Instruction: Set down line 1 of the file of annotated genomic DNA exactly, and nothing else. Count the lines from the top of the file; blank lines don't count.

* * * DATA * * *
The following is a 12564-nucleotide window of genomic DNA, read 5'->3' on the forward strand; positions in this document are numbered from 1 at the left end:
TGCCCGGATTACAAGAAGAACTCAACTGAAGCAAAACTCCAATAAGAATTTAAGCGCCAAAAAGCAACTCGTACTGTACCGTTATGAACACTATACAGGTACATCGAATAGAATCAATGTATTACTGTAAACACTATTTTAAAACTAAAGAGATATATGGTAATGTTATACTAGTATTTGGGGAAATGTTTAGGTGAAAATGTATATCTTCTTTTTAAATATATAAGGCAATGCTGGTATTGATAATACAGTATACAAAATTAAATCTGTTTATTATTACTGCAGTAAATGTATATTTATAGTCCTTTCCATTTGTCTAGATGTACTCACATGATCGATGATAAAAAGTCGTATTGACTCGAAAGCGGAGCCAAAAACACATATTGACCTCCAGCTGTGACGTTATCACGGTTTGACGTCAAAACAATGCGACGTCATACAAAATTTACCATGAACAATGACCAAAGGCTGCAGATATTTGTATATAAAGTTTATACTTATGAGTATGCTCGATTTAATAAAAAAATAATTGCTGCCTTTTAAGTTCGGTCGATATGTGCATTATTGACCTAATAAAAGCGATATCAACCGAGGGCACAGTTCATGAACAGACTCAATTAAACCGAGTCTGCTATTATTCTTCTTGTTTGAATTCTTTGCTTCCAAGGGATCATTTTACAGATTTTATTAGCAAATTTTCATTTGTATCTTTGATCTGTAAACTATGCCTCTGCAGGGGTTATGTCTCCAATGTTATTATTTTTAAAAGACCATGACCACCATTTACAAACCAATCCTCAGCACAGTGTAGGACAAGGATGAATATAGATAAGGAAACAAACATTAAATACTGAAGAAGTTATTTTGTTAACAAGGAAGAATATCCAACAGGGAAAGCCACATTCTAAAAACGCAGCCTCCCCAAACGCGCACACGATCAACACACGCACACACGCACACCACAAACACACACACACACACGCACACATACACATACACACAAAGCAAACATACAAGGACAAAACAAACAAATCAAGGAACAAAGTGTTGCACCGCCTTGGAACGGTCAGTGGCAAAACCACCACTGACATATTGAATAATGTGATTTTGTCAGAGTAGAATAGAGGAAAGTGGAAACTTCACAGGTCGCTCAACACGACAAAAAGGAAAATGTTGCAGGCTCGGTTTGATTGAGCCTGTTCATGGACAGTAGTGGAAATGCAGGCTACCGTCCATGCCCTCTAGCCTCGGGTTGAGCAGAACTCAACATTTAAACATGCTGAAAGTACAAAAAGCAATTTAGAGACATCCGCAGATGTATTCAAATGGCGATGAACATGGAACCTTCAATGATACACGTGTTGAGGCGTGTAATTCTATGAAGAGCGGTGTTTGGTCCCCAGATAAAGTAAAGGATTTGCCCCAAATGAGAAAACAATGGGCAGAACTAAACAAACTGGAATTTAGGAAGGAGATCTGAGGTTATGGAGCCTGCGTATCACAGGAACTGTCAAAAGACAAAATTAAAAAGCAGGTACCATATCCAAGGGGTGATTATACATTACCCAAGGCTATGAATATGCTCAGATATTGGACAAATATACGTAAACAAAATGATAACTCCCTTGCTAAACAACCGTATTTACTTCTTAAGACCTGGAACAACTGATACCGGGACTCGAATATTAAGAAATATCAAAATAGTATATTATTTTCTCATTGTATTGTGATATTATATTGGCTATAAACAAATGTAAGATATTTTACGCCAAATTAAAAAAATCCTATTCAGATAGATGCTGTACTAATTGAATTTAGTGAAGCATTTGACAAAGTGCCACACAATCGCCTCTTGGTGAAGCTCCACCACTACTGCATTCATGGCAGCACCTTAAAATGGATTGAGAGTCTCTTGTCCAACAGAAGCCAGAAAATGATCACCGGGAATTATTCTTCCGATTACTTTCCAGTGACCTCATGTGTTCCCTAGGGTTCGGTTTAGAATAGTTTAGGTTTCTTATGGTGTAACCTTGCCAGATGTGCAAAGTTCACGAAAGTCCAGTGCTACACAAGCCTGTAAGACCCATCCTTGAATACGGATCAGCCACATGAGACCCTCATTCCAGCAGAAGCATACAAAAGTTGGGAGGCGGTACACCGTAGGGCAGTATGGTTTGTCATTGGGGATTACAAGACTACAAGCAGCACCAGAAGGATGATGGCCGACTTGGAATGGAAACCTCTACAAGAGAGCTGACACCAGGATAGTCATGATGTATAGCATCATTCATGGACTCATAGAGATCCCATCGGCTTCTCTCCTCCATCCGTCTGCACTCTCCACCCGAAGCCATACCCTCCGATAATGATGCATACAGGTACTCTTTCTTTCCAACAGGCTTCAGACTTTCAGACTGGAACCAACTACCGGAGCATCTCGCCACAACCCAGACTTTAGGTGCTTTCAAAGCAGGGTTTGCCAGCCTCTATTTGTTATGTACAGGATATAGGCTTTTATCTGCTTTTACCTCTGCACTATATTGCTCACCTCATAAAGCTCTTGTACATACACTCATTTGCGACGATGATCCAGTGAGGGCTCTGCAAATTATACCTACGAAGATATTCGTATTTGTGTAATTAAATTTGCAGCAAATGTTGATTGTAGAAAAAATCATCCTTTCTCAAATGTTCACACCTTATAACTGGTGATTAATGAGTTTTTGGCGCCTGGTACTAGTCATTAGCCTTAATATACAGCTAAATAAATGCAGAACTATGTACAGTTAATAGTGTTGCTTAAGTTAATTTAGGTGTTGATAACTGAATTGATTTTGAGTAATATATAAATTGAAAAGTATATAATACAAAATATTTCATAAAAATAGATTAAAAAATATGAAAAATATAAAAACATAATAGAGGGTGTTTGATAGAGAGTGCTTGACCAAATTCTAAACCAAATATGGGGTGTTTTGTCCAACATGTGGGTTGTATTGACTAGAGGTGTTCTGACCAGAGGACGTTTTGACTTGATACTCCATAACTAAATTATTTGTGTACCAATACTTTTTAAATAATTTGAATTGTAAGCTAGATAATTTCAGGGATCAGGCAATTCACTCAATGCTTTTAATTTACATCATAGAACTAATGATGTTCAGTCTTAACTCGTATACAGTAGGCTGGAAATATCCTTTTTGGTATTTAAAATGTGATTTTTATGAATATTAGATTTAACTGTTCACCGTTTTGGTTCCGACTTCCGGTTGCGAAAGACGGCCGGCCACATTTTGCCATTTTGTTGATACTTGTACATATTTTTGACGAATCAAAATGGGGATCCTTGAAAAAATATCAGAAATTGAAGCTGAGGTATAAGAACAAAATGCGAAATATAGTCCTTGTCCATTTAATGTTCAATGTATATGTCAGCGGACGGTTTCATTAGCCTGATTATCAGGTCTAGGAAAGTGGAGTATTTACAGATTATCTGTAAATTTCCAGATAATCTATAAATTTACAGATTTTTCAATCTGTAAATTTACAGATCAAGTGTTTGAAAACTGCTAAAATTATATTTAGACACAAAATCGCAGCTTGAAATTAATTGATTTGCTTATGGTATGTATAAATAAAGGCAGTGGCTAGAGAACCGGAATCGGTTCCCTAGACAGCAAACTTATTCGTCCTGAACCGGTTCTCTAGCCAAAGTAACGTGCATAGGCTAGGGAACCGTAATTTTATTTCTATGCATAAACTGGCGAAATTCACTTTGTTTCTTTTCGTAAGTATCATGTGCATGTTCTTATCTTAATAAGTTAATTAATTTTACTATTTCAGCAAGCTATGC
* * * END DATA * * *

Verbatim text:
The following is a 12564-nucleotide window of genomic DNA, read 5'->3' on the forward strand; positions in this document are numbered from 1 at the left end: